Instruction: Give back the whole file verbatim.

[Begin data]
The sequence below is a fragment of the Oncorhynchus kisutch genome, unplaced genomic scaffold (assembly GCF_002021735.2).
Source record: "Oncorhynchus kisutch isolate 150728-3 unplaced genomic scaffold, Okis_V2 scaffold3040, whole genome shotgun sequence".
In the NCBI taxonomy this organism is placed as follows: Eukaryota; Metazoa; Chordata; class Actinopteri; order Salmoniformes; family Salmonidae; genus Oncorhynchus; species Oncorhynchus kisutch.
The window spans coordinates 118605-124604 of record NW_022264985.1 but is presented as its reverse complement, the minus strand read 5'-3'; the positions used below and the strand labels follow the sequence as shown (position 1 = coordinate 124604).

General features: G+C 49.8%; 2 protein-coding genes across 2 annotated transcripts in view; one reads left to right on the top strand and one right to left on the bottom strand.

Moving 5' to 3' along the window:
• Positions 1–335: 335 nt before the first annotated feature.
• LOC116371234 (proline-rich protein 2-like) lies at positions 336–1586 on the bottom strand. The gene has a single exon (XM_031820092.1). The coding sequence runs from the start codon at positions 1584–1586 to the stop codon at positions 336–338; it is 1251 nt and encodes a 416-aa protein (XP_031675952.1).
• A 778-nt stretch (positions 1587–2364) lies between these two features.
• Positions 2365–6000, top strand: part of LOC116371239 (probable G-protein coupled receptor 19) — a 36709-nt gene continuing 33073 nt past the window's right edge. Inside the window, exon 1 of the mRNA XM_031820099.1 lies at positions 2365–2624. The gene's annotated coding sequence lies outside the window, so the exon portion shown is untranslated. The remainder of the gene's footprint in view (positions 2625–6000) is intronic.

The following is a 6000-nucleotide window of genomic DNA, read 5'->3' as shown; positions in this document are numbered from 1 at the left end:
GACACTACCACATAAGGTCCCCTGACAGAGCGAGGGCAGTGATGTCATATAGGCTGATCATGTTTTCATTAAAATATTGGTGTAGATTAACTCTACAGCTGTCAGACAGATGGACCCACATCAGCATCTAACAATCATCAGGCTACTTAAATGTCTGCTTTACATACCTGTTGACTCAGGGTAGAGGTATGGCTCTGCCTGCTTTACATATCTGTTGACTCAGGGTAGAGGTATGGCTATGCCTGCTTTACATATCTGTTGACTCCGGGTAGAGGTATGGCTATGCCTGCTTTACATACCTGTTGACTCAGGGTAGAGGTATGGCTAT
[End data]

The sequence below is a fragment of the Oncorhynchus kisutch genome, unplaced genomic scaffold (assembly GCF_002021735.2).
Source record: "Oncorhynchus kisutch isolate 150728-3 unplaced genomic scaffold, Okis_V2 scaffold3040, whole genome shotgun sequence".
In the NCBI taxonomy this organism is placed as follows: Eukaryota; Metazoa; Chordata; class Actinopteri; order Salmoniformes; family Salmonidae; genus Oncorhynchus; species Oncorhynchus kisutch.
The window spans coordinates 118605-124604 of record NW_022264985.1 but is presented as its reverse complement, the minus strand read 5'-3'; the positions used below and the strand labels follow the sequence as shown (position 1 = coordinate 124604).

General features: G+C 49.8%; 2 protein-coding genes across 2 annotated transcripts in view; one reads left to right on the top strand and one right to left on the bottom strand.

Moving 5' to 3' along the window:
• Positions 1–335: 335 nt before the first annotated feature.
• LOC116371234 (proline-rich protein 2-like) lies at positions 336–1586 on the bottom strand. The gene has a single exon (XM_031820092.1). The coding sequence runs from the start codon at positions 1584–1586 to the stop codon at positions 336–338; it is 1251 nt and encodes a 416-aa protein (XP_031675952.1).
• A 778-nt stretch (positions 1587–2364) lies between these two features.
• Positions 2365–6000, top strand: part of LOC116371239 (probable G-protein coupled receptor 19) — a 36709-nt gene continuing 33073 nt past the window's right edge. Inside the window, exon 1 of the mRNA XM_031820099.1 lies at positions 2365–2624. The gene's annotated coding sequence lies outside the window, so the exon portion shown is untranslated. The remainder of the gene's footprint in view (positions 2625–6000) is intronic.

The following is a 6000-nucleotide window of genomic DNA, read 5'->3' as shown; positions in this document are numbered from 1 at the left end:
GACACTACCACATAAGGTCCCCTGACAGAGCGAGGGCAGTGATGTCATATAGGCTGATCATGTTTTCATTAAAATATTGGTGTAGATTAACTCTACAGCTGTCAGACAGATGGACCCACATCAGCATCTAACAATCATCAGGCTACTTAAATGTCTGCTTTACATACCTGTTGACTCAGGGTAGAGGTATGGCTCTGCCTGCTTTACATATCTGTTGACTCAGGGTAGAGGTATGGCTATGCCTGCTTTACATATCTGTTGACTCCGGGTAGAGGTATGGCTATGCCTGCTTTACATACCTGTTGACTCAGGGTAGAGGTATGGCTAT